PERSON OF THE WEEK: Mortgage lenders have had to keep pace with some rapid changes during the past two years, particularly with the impact of the pandemic, and it as looks like the pace of change won’t be slowing in 2022.
Now, as the industry shifts to a purchase market, new challenges loom on the horizon, including rising mortgage rates, increased regulation, super tight housing inventory, rising home prices and lack of affordability. As a result, the lending industry will likely be going through yet another contraction and subsequent operational adjustment period in 2022.
With the recent drop-off in origination volume, some lenders have already commenced mass layoffs. This loss of staff can sometimes equate to an inability to scale should volume suddenly rise again. Meanwhile, the regulatory landscape is constantly shifting, creating its own set of challenges.
Today, financial institutions need to be agile, fast, and flexible to keep pace with the changing market, regulatory pressures, and borrower preferences. To learn more about how lenders can rapidly flex and scale to meet this influx of change, MortgageOrb recently interviewed Joel Rickman, senior vice president verification services at Equifax Workforce Solutions.
Q: How can lenders leverage technology to manage changes as the housing market continues to shift?
Rickman: Many changes are happening in the market right now, but one thing remains constant—when consumers need loans, they often want them fast, and more importantly, they want the approval and always want to ensure they can lock in interest rates.
That’s why lenders need data-driven insights and solutions to approve loans while minimizing risk quickly. We are seeing increased shopping behavior for every loan originated and this is increasing competition to secure the customer.
Income and employment verification is an excellent example of a notoriously clunky and manual mortgage loan origination step that might slow the process. However, there are readily available technology solutions for lenders to instantly and securely determine loan affordability.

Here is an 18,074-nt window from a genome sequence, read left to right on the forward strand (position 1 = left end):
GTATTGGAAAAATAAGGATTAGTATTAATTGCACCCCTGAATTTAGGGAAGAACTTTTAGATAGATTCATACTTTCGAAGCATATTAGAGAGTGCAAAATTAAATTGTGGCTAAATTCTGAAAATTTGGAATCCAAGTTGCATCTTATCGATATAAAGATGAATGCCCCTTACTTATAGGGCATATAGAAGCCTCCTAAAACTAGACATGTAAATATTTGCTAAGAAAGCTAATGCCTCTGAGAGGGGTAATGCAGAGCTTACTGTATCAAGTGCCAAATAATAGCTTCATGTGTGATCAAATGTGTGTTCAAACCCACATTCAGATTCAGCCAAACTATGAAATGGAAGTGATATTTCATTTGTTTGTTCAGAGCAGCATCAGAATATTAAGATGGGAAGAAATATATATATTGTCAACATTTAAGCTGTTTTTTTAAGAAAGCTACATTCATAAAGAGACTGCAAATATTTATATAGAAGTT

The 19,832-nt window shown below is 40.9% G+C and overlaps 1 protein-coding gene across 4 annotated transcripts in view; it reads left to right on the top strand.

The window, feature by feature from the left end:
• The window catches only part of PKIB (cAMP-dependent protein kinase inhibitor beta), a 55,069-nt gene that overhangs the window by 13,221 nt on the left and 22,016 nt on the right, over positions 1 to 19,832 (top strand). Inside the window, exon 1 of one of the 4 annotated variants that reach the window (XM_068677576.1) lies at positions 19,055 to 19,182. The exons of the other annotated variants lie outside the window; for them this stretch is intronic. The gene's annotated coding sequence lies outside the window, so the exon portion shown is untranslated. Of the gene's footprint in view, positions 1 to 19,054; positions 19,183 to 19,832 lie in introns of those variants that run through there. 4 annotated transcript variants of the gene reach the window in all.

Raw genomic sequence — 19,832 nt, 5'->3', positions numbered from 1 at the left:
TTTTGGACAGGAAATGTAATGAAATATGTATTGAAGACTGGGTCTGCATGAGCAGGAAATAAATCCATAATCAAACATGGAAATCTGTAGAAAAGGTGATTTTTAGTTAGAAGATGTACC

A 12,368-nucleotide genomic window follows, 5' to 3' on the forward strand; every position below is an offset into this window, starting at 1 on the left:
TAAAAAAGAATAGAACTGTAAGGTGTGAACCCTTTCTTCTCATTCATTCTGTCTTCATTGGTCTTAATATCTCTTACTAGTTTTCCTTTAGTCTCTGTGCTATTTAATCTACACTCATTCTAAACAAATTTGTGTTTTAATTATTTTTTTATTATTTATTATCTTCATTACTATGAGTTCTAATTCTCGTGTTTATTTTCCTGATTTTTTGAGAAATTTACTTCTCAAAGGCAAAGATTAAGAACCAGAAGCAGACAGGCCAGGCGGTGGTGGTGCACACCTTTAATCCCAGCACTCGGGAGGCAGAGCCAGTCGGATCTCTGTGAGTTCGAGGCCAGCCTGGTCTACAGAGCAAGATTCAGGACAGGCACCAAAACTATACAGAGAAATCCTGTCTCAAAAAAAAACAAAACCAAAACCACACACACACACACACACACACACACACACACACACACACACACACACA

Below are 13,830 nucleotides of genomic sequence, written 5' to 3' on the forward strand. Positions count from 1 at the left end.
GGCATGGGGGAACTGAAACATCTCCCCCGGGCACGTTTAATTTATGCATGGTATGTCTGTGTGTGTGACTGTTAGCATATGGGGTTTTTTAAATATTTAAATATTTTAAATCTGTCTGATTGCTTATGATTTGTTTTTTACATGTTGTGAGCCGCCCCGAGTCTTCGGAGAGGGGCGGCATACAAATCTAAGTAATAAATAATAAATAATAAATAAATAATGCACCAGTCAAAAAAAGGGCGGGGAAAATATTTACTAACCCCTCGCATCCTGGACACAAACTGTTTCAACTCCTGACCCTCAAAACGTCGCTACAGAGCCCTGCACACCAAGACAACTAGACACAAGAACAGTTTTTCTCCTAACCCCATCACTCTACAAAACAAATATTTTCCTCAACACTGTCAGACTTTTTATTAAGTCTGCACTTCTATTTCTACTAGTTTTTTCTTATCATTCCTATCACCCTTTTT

For example, suppose loan applicants have to wait for a few days to get that initial answer, or they have to upload many documents manually. In that case, they’ll often try a couple of other websites or lenders to see if it’s easier before they commit to that much work.
Lenders creating a simpler process for consumers to get the loans they need can increase the odds of conversion. Tech and data can also help lenders quickly and efficiently underwrite applicants, regardless of where they fall on the credit spectrum.
Many financial institutions may be looking to cut costs as loan volumes reduce. Are there ways for these companies to stay afloat even if they aren’t looking to make large technology investments.
For most lenders, savings are waiting to be tapped across many categories by maximizing efficiency. The key to this is automation. Automated technologies mean employees spend less time on traditionally manual tasks. By reducing the amount of time spent on tedious tasks, reducing the chances of human error, and speeding up the time to close—lenders will be better able to operate more efficiently, reduce costs, and increase conversions simply through automation.
And for many mortgage lenders, these cost-savings can be hiding in plain sight. Technologies that enhance automation are already available in their existing loan origination systems.
Q: How do data and technology, such as instant income and employment verifications, provide value to consumers?
Rickman: Well, for starters, it’s a required part of the mortgage approval process for lenders — and it helps them better understand risk. But it’s also beneficial for consumers, especially when automated.
The process of securing a mortgage can be daunting. With access to instant income and employment verifications, the lending process — and your borrower experience — can be expedited and more streamlined. This means no more stress over lost paperwork, no more wasted time on follow-up emails to HR, and no more needless obstacles between you and your loan. It also means that borrowers can get approvals and rate locks faster.
In addition, automated verifications can give the millions of Americans who have thin or no credit files a chance at homeownership. With traditional loan decisioning processes, these individuals are at risk of being denied loans, regardless of their actual ability to pay. Income and employment data help present a fuller picture of your financial situation. So you still have the opportunity to get the loans you need and may qualify for, even with a low (or no) credit score.
Q: What are you most proud of in your career?
Rickman: This is a very thought-provoking question. So many times, we want to defer to big deals, record growth years, or acquisitions that sprang our careers forward. However, I would say that what makes me the proudest is less a specific moment or task accomplished but more around when I have my teams truly operating effectively and in harmony.
This balance is not easy, and it isn’t a constant. Teams come in and out of alignment. But when I have my team working in full collaboration and aligned with the business and the market, that drives a level of confidence and pride unprecedented with individual accomplishments.
I am incredibly fortunate to have an excellent team at Equifax and have them working towards the same goals and working together to address challenges verifiers face daily. Taking top performers and getting them aligned and connected to be a top-performing team amplifies all of our accomplishments.